Are they built for speed or comfort?
I finally got around to watching "Wedding Crashers" and I thought it was very good. Vince Vaughn was something of a scene stealer but Owen Wilson got off some great lines as well.
One of the most refreshing things about the movie is that Christopher Walken was actually allowed to act, and wasn't merely called on to be a caricature of all the creepy roles he's played. The man is capable of doing far more than staring wide-eyed and bobbing his head back and forth. (One of his more noteworthy recent roles was "Scotland, Pa.")
"Wedding Crashers" provided some great laughs, but it also had some good acting, which is more important to comedies than a lot of modern filmmakers seem to realize. I think the success of the Vaughn/Wilsons/Stiller/Ferrell/etc. comedy troupe is due in part to their skills as actors. Another good example is Steve Carell; "The 40 Year Old Virgin" certainly wasn't the funniest movie I've ever seen, but it had some good performances, and that's what makes it hold up on multiple viewings.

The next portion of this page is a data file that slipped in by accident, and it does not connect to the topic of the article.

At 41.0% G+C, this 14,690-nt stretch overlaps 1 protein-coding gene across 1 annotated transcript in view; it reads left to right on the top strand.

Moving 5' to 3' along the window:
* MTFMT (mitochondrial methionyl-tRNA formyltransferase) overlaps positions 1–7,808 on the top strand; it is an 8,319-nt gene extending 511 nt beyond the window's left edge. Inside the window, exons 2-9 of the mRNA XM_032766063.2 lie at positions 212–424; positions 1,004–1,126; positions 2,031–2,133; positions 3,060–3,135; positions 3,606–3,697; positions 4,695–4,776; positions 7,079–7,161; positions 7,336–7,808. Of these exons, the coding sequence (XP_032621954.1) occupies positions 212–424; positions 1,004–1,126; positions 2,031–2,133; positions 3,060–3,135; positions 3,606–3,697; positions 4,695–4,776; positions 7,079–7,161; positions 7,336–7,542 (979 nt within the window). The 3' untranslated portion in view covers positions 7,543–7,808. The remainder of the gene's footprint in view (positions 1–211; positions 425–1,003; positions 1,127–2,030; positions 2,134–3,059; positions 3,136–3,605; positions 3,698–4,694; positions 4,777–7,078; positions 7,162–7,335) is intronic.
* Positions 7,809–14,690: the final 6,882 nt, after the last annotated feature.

I do have a problem, however, with movies like "Wedding Crashers" in which we are supposed to root for the protagonist to steal a woman away from a boyfriend who is obviously horrible for her. The problem (and "The Wedding Singer" is another good example) is that the rival suitor is always made to be such a louse that we are left to wonder what the woman in question ever saw in him in the first place. Sure, we all know someone in real life who has dated or every married a person who is lousy for them. At some point though--unless the relationship is abusive--we tend to lose sympathy for them and figure they've gotten what they asked for. But I don't think that's the reaction filmmakers want us to have.
"Wedding Crashers", as my wife observed, really poured it on thick--portraying the character of Zachary Lodge as not only arrogant and vain, but violent and philandering--because Wilson's John Beckwith was no Boy Scout himself: He attended weddings to which he was not invited in order to have one-night stands with woman who believed he was someone else. He needed a foil even more despicable than that.
It's a small quibble. It was, after all, just a comedy, and a damn funny one at that.